In the paragraph on ‘Voltage dependent mechanisms’, line 7: I would drop “So far, ...” at the beginning of the sentence. Next sentence: “One exception are ...” should probably be either “Exceptions are ...” or, better, “One exception is the voltage sensitive sodium current that has been shown ...” which would be compatible with “ increases” later in the sentence.
A brief description of the work by Harris et al. 2000 should be added to this paragraph, who demonstrated contrast gain control mechanisms which, in a directional and non-directional selective way, change the contrast sensitivity in LPTCs. I realize that Harris et al. 2000 is mentioned further below, but I think it would fit in this paragraph, too.
In the paragraph on ‘Encoding of visual motion in real time’: Hengstenberg 1977 should be added to the list of citations at the end of the paragraph. He was the first, I guess, who described the “irregular spikes” in LPTCs.
In the title “Accuracy of encoding of visual motion” the second “of” could go. Also, in the same paragraph, line 3, from bottom: “same time” should be replaced with “some time”.
In the paragraph on ‘Insect-inspired motion computation in robots’ work by Sean Humbert (e.g. Conroy et al. 2009) is missing who provided a control engineering framework that applies the “matched filter” hypothesis of optic flow-based self-motion estimation (Franz and Krapp 2000) to control terrestrial and aerial robots (quadropters and helicopters). It is one of the few examples where biological design principles have been directly transformed into technical applications.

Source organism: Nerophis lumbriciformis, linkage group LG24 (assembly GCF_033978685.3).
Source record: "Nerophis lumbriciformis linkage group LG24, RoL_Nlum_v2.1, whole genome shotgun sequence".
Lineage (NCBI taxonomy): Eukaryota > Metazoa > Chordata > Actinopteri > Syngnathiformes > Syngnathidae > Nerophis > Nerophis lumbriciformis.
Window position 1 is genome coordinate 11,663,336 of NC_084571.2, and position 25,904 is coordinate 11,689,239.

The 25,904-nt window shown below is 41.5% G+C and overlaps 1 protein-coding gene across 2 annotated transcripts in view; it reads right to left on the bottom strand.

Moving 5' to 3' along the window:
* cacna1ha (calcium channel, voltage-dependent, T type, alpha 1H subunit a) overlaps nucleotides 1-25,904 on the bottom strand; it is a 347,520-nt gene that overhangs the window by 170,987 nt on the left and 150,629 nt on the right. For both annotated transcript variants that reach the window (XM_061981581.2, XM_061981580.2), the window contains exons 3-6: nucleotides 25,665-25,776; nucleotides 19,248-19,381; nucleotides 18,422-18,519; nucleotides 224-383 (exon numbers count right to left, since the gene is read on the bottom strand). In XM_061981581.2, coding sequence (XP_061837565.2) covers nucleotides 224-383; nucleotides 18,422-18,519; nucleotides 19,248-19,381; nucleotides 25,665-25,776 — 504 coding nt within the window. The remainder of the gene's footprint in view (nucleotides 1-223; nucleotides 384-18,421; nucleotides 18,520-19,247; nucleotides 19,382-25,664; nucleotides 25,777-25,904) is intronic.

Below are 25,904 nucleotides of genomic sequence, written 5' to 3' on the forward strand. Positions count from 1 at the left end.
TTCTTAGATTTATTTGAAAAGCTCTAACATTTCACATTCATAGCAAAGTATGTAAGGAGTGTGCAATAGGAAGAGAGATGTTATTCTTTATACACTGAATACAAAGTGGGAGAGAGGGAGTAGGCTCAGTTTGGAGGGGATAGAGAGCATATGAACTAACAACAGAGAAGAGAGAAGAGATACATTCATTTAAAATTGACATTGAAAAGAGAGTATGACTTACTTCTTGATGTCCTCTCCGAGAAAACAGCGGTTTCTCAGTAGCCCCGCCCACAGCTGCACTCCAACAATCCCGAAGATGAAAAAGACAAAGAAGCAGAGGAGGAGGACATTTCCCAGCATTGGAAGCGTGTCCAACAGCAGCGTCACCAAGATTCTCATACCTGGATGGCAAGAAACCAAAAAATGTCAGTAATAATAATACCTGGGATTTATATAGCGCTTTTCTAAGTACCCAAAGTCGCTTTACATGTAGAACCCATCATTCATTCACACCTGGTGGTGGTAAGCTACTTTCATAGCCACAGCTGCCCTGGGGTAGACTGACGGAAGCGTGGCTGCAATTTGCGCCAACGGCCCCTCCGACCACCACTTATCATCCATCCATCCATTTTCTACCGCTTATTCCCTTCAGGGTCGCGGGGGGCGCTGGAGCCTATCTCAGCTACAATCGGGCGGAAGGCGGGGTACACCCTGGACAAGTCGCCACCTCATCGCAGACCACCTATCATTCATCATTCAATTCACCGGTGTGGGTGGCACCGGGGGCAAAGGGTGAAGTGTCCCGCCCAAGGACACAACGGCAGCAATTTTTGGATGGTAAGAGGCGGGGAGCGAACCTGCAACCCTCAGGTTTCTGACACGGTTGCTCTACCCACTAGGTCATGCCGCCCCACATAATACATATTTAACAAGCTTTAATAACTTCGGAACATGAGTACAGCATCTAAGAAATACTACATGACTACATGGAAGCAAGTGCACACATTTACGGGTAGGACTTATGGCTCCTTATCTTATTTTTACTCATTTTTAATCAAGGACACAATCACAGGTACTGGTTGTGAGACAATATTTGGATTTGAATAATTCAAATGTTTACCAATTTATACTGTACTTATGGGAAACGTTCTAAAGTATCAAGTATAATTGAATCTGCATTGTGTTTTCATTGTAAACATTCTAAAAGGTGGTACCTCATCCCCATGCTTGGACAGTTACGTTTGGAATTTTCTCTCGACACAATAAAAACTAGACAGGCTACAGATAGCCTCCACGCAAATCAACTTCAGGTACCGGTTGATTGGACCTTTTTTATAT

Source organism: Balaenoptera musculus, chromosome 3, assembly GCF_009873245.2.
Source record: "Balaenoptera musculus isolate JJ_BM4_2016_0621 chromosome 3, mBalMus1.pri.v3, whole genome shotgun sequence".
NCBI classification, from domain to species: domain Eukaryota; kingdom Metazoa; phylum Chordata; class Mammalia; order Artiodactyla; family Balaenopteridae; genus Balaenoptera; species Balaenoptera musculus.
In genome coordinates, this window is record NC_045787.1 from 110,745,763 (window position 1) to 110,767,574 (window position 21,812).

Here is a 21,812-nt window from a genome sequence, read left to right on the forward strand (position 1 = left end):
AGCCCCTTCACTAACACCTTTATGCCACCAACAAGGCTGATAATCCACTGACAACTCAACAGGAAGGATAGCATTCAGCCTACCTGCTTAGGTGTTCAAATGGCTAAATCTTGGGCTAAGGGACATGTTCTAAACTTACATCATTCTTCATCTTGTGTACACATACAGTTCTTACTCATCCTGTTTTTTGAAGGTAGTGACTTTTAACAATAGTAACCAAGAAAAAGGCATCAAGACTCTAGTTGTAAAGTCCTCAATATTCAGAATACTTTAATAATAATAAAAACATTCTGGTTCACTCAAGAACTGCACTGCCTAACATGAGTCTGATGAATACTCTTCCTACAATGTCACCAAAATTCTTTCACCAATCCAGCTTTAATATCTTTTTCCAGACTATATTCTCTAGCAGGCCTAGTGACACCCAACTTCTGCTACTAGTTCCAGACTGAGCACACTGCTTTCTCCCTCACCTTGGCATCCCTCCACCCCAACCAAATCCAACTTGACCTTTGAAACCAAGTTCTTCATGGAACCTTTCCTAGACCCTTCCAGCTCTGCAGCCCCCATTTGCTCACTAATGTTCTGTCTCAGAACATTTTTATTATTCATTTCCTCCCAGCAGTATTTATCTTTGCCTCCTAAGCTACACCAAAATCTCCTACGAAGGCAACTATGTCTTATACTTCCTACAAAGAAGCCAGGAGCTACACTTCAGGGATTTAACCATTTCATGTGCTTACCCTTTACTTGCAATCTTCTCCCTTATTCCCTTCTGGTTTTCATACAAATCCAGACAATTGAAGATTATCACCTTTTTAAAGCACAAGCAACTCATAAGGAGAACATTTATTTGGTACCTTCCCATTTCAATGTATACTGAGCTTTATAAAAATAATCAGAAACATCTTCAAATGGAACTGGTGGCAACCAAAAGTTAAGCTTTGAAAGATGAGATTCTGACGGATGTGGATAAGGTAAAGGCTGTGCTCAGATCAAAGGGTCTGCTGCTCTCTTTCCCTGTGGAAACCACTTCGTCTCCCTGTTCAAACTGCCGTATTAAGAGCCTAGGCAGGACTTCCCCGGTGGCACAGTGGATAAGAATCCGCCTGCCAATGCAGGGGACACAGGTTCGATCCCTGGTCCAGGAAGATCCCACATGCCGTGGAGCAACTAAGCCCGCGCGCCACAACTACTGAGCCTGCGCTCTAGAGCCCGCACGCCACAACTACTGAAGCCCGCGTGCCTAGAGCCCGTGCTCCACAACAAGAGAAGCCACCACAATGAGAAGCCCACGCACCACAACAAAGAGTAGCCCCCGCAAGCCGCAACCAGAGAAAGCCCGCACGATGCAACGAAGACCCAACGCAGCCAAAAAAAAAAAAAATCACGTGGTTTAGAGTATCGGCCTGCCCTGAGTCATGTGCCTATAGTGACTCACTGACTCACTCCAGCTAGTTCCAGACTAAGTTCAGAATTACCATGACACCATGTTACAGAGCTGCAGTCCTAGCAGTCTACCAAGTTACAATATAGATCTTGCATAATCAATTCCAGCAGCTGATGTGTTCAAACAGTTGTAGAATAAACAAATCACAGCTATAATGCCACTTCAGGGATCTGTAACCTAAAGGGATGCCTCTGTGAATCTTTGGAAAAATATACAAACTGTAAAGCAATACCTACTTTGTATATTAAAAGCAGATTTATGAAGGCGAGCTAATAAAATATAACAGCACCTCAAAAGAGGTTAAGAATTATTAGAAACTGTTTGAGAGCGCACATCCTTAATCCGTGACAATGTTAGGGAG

Finally, the author may also include a brief paragraph mentioning that most behaviours regarding flight and gaze stabilization also involve modalities other than vision. Because of its limited bandwidth the visual system alone would not be able to cope with very rapid changes in attitude. That is when other senses, including mechanoreceptive systems, kick in. A fairly comprehensive review addressing multisensory integration and also discussing the relationship between sensor and motor coordinate systems has been published recently (Taylor and Krapp 2007).
Dr Holger G Krapp, Reader in Systems Neuroscience, Department of Bioengineering, Imperial College London.
conveyed by --Pkatz 08:36, 11 November 2009 (EST)